Peak hour traffic on the M1 North. Picture: SUNDAY TIMES
Peak hour traffic on the M1 North. Picture: SUNDAY TIMES

In what could signal an end to a long and complicated battle over the country’s National Traffic Information System (eNaTIS)‚ the Constitutional Court made a ruling in favour of the transport department on Tuesday.

The effect of Tuesday’s judgment is that‚ essentially‚ the department of transport is not required to pay the R33m claimed by Tasima for services related to eNaTIS‚ that the company claimed to have provided to the department after June 23 2015.

This is the date on which the High Court in Pretoria declared the contract between Tasima and the department for the provision of eNaTIS was invalid.

The judgment also means that Tasima’s bid to hold on to eNaTIS has been dismissed — for good.

eNaTIS is the official register for vehicles‚ driving licences‚ [traffic] contraventions and accident data in SA.

The Constitutional Court‚ in a ruling handed down in November 2016‚ ordered Tasima to hand over the services and eNaTIS to the department of transport’s Road Traffic Management Corporation (RTMC) within 30 days.

Although the contract was supposed to be terminated in 2017‚ a number of extensions were granted until the department obtained a court order in 2015‚ setting aside the purported extensions of the contract. This was confirmed by the Constitutional Court in November 2016.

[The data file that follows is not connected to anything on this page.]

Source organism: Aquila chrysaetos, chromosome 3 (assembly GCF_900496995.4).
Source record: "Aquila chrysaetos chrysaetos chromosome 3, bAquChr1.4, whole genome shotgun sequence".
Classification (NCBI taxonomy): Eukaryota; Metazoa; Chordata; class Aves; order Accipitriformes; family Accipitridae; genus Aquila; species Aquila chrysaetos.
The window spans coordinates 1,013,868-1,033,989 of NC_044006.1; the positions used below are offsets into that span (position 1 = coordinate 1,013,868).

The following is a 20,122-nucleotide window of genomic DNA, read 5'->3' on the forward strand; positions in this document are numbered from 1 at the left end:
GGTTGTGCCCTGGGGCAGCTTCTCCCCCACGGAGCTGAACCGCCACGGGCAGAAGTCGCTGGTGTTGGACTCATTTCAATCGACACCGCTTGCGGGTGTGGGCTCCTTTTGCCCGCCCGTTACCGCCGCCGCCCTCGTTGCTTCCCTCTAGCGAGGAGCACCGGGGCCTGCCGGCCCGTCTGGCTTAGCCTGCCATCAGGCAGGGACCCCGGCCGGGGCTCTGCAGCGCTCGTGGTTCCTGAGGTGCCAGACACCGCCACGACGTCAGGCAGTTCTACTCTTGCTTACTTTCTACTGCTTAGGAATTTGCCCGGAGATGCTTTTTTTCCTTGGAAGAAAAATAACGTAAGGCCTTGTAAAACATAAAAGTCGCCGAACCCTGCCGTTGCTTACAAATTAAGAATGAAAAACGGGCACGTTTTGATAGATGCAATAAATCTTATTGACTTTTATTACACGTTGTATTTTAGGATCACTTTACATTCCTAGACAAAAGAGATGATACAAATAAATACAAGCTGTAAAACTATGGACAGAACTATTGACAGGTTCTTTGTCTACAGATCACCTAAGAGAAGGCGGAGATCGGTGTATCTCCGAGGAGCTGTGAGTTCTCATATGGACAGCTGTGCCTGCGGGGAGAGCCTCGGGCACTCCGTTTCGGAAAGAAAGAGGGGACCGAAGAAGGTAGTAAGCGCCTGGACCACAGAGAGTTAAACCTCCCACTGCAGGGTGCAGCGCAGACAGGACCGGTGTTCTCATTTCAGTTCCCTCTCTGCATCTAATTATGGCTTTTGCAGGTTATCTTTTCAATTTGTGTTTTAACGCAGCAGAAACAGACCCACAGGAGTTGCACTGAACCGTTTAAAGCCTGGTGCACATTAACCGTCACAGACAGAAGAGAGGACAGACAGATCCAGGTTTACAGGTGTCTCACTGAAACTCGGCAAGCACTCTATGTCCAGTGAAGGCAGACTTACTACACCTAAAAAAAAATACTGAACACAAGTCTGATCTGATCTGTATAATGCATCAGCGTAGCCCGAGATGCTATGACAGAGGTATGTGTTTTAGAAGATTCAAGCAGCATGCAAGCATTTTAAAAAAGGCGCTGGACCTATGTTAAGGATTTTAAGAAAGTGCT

Tasima had‚ in the meantime‚ obtained two High Court orders to be paid for work it had done for the department between 2015 and 2016. This resulted in the department bringing an appeal against the judgment‚ by Judge Sulet Potterill‚ to the Constitutional Court. Potterill had ruled that the department and the RTMC should pay Tasima millions.

Tasima also appealed against a High Court order obtained by the department in 2017‚ which evicted the company from the eNaTIS premises and compelled it to hand over the system to the RTMC.

In a judgment dealing with both appeals‚ Constitutional Court acting Judge Xola Petse upheld the department’s appeal and dismissed Tasima’s appeal. Petse said the orders obtained by Tasima had legal force and effect from the time they were granted and for as long as the declaration of invalidity by the High Court — from June 23 2015 — had not been made.

"Although the declaration of invalidity made by the High Court was confirmed by this Court in Tasima on November 9 2016‚ this confirmation‚ as indicated earlier‚ had retrospective effect from June 23 2015."

Petse dismissed Tasima’s appeal and said hearing the appeal on eviction would be an academic exercise as the relief sought by Tasima would have no practical effect. He also said Tasima took no issue with the fact that eNaTIS was now firmly under the control of the RTMC.

RTMC spokesperson Simon Zwane said the judgment meant Tasima’s bid to hold on to the system by fighting eviction from the premises where the system was housed had finally been dealt with.

"Tasima can no longer be the holder [of] the eNaTIS system as it had tried to [be] by fighting eviction from the premises where the system was held," Zwane said. "The judgment affirms the Constitutional Court order of 2016 that the system should belong to the RTMC."

The system is housed and managed by RTMC on behalf of the department of transport.